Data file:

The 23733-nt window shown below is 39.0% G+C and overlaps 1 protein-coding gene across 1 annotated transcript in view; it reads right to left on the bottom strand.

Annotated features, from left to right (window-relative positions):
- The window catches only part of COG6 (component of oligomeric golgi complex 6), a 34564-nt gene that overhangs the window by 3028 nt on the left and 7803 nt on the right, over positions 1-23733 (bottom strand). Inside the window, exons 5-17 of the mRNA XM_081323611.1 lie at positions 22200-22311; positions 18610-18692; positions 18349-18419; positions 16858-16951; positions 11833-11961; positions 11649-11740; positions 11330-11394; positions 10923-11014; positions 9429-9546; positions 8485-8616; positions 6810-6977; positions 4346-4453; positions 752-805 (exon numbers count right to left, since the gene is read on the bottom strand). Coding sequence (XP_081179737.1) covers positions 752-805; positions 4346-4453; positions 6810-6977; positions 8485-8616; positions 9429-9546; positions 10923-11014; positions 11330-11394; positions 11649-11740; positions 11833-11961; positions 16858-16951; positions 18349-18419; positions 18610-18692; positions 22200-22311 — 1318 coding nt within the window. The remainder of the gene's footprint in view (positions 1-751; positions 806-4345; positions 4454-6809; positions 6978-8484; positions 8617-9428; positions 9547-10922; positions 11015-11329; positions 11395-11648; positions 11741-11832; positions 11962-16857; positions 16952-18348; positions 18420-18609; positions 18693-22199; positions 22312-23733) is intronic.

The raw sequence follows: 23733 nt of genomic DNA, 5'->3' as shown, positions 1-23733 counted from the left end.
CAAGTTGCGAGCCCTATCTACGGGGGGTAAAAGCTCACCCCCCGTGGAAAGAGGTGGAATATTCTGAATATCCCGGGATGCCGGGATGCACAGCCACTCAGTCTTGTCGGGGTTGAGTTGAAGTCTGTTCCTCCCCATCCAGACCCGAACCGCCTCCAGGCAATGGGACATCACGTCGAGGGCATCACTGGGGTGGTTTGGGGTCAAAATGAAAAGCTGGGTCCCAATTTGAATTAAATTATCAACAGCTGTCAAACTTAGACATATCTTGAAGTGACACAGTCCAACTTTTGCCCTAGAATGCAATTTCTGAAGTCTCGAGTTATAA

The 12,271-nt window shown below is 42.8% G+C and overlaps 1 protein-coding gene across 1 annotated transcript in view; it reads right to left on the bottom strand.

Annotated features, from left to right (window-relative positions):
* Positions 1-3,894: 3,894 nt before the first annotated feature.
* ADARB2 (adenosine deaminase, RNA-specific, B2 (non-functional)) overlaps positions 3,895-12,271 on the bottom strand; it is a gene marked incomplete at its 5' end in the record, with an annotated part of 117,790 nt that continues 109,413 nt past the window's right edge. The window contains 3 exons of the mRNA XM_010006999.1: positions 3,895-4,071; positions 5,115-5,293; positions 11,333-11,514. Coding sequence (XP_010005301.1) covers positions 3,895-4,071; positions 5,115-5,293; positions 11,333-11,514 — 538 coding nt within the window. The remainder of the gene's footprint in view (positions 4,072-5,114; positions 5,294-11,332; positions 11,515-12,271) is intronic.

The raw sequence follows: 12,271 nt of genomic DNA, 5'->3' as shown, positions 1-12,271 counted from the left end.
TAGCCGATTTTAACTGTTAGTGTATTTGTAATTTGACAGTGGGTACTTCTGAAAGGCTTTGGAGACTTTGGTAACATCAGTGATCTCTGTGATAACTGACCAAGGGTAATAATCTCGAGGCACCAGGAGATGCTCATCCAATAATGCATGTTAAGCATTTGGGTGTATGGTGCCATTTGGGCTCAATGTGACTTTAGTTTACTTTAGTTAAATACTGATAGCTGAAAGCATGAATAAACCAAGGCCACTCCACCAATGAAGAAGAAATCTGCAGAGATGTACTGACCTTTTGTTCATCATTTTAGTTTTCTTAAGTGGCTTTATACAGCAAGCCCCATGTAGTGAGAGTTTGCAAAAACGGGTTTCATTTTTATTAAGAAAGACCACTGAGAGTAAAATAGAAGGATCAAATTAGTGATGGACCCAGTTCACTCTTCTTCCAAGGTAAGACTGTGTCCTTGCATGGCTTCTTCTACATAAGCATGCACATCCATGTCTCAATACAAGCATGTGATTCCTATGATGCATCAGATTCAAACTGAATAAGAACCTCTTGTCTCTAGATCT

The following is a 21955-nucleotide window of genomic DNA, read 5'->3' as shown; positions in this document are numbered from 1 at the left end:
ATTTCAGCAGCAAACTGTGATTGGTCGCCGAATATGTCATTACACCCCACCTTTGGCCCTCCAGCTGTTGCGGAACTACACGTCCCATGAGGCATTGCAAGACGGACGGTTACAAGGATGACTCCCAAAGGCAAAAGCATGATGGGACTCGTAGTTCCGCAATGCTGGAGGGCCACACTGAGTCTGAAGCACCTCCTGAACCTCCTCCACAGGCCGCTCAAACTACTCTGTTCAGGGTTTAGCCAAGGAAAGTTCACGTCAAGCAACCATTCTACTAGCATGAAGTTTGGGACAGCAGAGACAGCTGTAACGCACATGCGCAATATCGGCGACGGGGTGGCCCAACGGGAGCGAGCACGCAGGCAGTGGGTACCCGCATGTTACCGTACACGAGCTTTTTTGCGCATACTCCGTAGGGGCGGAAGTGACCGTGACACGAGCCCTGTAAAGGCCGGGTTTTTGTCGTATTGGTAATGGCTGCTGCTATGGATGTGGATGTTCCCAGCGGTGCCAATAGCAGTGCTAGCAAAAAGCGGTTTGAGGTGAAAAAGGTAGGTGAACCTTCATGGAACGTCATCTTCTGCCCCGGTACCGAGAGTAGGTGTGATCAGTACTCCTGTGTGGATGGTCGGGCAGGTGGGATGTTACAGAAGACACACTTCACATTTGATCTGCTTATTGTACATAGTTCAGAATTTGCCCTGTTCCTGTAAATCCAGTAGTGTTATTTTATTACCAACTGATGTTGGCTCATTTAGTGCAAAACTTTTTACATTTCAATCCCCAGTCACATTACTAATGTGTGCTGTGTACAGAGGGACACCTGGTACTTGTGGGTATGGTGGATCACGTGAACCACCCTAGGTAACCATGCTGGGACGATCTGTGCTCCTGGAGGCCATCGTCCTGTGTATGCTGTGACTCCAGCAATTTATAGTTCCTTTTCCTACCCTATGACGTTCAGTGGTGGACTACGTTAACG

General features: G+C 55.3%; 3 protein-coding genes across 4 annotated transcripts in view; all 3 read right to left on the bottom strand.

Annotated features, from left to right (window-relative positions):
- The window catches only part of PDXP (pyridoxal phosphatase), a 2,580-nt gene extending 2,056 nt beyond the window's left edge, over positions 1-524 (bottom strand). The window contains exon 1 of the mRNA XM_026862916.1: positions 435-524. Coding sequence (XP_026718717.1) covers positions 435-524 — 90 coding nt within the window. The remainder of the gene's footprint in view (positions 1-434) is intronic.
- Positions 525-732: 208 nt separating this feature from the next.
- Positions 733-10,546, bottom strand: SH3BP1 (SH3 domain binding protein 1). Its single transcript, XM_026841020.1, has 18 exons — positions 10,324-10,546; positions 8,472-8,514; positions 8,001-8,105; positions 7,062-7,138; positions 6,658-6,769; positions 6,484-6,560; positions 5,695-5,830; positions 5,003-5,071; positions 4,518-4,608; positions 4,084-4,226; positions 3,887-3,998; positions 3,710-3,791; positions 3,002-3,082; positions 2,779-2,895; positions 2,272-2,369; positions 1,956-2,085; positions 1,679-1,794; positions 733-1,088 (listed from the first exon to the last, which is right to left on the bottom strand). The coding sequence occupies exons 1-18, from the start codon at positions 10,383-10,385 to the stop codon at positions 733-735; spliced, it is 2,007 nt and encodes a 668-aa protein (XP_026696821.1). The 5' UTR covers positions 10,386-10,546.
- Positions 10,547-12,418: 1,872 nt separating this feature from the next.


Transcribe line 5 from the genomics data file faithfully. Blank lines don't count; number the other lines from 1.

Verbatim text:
CAAGTTGCGAGCCCTATCTACGGGGGGTAAAAGCTCACCCCCCGTGGAAAGAGGTGGAATATTCTGAATATCCCGGGATGCCGGGATGCACAGCCACTCAGTCTTGTCGGGGTTGAGTTGAAGTCTGTTCCTCCCCATCCAGACCCGAACCGCCTCCAGGCAATGGGACATCACGTCGAGGGCATCACTGGGGTGGTTTGGGGTCAAAATGAAAAGCTGGGTCCCAATTTGAATTAAATTATCAACAGCTGTCAAACTTAGACATATCTTGAAGTGACACAGTCCAACTTTTGCCCTAGAATGCAATTTCTGAAGTCTCGAGTTATAA